Enthusiasm and Everyday Cooking
August 3 – August 9
Monday: Mozzarella with Tomato Salad – Adapted from Franny’s Burrata with Tomato Salad – Our Reprise of Isaly’s Ham Barbecue Sandwich
Tuesday: Daily Chili from Michael Symon
Symon’s Grilled Pizza picture was out of focus – above is our own Margherita from Saturday
Wednesday: M. Symon’s Grilled Pizza
Thursday: No memory of this meal exists in our photos or in our minds
Friday: Penne with Marcella Hazen’s Tomato Sauce
Sausage and Asiago
Saturday: W. Stewart’s Oven Pizza
Sunday: Watermelon Salad, Grilled Brats with Billy and Emily
Enthusiasm is precisely what I lacked last week.
There are times in the course of business and life when the task of coming up with an appealing dinner seems overwhelming. When this happens, I still cook, but the whole exercise feels like hiking through knee-high snow in combat boots, or sitting in the waiting room of a doctor’s office, or, worst of all, listening to a long graduation address gaseous with platitudes and realizing that you will soon have to endure the catcalls and cheers as the graduates from Aaronson to Zymanowski stroll with the lugubriously slow dignity of tortoises across the stage to accept their diplomas. Now wait a minute – how did we get this far from cooking?
Oh, ennui, as I was saying, set in last week. (Not to be confused with the playwright, whose Beckett was the most often produced play of my youth, after A Man for All Seasons and Guys and Dolls. By the way, the playwright spells his name in that infuriating non-phonetic way the French have adopted: A-n-n-o-u-i-l-h.) But, once again, we have drifted far afield from food.
Last week there just weren’t any great dinners with friends – Dick and Hilly were back on the Eastern Shore. The overwhelming heat and humidity which have oppressed Pittsburgh for coming up on four weeks now, persisted. Various other things – a fine new novel, trips to the vet and the rheumatologist and the dentist – also distracted me from cooking. (You have, perhaps, noticed that distracting me does take a great deal of effort). Cooking just wasn’t top of my mind.
Now, it doesn’t take much to cure my boredom – a new cookbook, an interesting recipe in the NYT or bon appétit or an interesting cooking show on TV can knock me out of my torpor in a flash. So, when SWMBO and I saw Michael Symon and his wife grilling pizza in their back yard, surrounded by a beautiful garden, I thought – let’s cook M. Symon’s stuff this week.
His chili was good, but not great, and his grilled pizza had to be finished in the oven, we just couldn’t generate enough heat in our Weber grill (the same as his) to cook the crust. So, ennui returned with redoubled force and I found myself on Friday at a total loss – what to cook?
The spine of an old favorite – a Marcella Hazan cookbook – caught my eye and it occurred to me that I didn’t need fish sauce, or charred poblanos or quail eggs to cook a fine meal. We always have pasta and canned tomatoes in the pantry and parmigiana or pecorino and butter in the refrigerator and an onion or three in the basket on the counter. And that, my friends, is all you’ll need, to revive your interest in cooking and eating.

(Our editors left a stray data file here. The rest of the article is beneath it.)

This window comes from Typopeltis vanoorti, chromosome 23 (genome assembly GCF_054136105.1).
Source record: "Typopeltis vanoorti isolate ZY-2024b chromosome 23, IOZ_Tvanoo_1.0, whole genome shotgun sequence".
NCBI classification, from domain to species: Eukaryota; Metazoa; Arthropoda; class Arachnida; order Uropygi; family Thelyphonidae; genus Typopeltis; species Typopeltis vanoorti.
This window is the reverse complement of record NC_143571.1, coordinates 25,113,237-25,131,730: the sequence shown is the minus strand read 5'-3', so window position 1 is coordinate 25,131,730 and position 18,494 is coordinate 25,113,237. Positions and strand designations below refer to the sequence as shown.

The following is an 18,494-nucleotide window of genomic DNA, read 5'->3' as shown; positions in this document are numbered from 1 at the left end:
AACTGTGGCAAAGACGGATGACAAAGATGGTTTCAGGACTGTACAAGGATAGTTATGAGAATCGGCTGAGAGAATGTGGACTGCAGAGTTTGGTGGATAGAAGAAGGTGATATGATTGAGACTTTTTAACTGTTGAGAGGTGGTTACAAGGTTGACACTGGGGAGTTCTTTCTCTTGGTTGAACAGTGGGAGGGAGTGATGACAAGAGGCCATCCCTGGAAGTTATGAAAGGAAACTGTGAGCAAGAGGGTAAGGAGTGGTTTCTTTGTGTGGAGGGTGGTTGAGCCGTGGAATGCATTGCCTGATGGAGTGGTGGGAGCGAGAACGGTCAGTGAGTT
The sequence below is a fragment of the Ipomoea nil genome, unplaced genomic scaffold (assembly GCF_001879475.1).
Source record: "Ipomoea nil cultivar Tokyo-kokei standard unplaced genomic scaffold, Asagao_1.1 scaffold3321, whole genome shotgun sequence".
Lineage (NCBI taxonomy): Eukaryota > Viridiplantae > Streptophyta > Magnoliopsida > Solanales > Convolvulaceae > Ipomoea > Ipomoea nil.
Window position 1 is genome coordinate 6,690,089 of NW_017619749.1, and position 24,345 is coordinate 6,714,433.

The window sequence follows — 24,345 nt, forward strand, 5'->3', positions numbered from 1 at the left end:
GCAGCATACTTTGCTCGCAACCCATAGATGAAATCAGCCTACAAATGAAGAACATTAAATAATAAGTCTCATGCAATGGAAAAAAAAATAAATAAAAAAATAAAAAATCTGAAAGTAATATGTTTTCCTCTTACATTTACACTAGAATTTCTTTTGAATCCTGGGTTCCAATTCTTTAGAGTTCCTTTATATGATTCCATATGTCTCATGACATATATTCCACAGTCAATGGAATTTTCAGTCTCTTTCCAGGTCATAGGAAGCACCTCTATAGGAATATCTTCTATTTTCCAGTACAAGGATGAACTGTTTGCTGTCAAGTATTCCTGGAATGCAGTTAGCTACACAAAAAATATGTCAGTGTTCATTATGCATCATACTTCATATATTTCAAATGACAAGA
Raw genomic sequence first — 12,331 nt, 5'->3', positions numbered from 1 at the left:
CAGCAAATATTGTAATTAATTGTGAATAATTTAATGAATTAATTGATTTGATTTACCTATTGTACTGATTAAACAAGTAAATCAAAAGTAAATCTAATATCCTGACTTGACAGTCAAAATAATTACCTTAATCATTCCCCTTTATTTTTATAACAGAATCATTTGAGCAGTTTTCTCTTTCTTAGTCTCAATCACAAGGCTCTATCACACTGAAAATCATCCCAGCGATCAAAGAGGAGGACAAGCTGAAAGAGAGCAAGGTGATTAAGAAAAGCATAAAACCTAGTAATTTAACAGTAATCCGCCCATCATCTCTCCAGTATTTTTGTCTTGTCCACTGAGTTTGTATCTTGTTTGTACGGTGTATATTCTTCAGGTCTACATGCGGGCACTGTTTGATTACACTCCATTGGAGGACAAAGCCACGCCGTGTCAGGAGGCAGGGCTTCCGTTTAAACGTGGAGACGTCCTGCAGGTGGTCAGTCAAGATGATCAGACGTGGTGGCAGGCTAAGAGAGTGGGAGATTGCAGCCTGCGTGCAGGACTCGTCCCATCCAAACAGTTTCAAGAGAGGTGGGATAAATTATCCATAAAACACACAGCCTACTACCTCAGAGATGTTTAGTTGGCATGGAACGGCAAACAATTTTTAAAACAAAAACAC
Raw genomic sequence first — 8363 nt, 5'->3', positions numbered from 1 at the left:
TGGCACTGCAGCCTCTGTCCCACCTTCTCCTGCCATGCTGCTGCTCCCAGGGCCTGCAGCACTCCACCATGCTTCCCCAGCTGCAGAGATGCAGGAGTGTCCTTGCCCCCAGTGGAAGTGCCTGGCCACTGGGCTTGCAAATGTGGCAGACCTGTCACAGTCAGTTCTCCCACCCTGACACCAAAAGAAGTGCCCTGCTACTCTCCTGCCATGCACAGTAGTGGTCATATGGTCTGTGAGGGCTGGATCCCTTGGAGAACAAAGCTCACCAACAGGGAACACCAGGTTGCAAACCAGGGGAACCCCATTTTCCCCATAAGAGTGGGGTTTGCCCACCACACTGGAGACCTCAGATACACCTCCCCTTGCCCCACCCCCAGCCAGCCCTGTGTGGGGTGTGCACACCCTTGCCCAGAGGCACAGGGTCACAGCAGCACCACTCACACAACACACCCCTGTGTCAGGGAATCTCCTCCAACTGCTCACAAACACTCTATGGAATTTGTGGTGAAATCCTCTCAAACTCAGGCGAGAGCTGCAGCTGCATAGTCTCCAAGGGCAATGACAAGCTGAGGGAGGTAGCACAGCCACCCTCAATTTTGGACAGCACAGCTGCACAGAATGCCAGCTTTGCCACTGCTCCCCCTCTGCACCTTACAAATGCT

The simplest and best red sauce for pasta ever created has to be Marcella Hazen’s Simple Sauce. The key to this delicious concoction is the slow cooking of halved onions with the tomatoes and the addition of butter. After that, a little adjustment of seasoning and the addition of some al dente pasta will give you a meal that will knock the ennui right out of you. If it doesn’t, have someone check your pulse.
Marcella Hazan’s Tomato Sauce
(no adaptations necessary)
Timing: 50 minutes
Ingredients: Serves 4 – enough sauce for 1 lb. of pasta
28-ounce can of whole peeled tomatoes or 2 cups of chopped fresh tomatoes (do yourself a favor and splurge on San Marzano, if you’re using canned tomatoes)
5 tablespoons of butter
1 onion – peeled and halved
Salt to taste
Put the tomatoes, the onion and the butter in a saucepan and add a few pinches of salt. Bring to a simmer over medium and cook for 45 minutes, stirring occasionally.
When the sauce is finished, remove the onions – you can cut them up and put them into a salad or just discard, correct the seasoning and serve with pasta and grated cheese. You will not believe the addictive flavor of this simple concoction. No – I mean that – you will not believe it until you cook it and taste it.
Note: I usually pour the canned tomatoes into a large bowl and break them up by hand. If you do this, crush the tomatoes under the surface of the tomato juice or you will ruin your oxford-cloth dress shirt. Who wears an apron? You can also cut them up in the pan with kitchen shears, or break them up with a spoon as they cook.